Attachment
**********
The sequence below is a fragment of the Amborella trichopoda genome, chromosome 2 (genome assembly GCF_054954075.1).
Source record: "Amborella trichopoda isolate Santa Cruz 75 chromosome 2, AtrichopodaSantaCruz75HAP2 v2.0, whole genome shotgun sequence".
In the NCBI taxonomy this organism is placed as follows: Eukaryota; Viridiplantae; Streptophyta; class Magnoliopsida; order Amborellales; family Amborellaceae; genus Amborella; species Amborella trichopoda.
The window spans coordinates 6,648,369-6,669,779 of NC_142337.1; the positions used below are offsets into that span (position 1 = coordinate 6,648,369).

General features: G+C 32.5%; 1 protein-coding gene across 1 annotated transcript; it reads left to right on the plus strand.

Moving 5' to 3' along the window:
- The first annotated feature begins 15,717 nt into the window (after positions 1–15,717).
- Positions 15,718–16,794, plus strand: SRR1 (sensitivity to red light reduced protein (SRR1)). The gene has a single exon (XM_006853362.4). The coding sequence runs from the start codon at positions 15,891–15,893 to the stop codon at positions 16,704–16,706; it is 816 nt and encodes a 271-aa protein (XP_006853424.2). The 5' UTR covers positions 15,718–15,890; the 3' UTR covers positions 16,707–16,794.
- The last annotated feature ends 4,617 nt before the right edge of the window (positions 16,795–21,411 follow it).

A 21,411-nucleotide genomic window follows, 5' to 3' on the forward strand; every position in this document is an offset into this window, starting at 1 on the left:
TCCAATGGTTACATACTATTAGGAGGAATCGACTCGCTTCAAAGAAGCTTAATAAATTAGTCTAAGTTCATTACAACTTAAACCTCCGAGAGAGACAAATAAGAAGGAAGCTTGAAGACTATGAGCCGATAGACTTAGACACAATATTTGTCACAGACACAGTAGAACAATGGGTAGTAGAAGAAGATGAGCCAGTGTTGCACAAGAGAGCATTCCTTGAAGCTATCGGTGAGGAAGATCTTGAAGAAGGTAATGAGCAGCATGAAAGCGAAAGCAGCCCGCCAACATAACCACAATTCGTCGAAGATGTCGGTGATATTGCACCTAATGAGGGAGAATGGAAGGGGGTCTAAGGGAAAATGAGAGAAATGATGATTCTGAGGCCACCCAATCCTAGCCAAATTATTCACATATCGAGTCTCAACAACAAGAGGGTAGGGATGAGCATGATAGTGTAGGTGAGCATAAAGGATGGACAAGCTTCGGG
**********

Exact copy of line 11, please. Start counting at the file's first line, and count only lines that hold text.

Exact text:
TCCAATGGTTACATACTATTAGGAGGAATCGACTCGCTTCAAAGAAGCTTAATAAATTAGTCTAAGTTCATTACAACTTAAACCTCCGAGAGAGACAAATAAGAAGGAAGCTTGAAGACTATGAGCCGATAGACTTAGACACAATATTTGTCACAGACACAGTAGAACAATGGGTAGTAGAAGAAGATGAGCCAGTGTTGCACAAGAGAGCATTCCTTGAAGCTATCGGTGAGGAAGATCTTGAAGAAGGTAATGAGCAGCATGAAAGCGAAAGCAGCCCGCCAACATAACCACAATTCGTCGAAGATGTCGGTGATATTGCACCTAATGAGGGAGAATGGAAGGGGGTCTAAGGGAAAATGAGAGAAATGATGATTCTGAGGCCACCCAATCCTAGCCAAATTATTCACATATCGAGTCTCAACAACAAGAGGGTAGGGATGAGCATGATAGTGTAGGTGAGCATAAAGGATGGACAAGCTTCGGG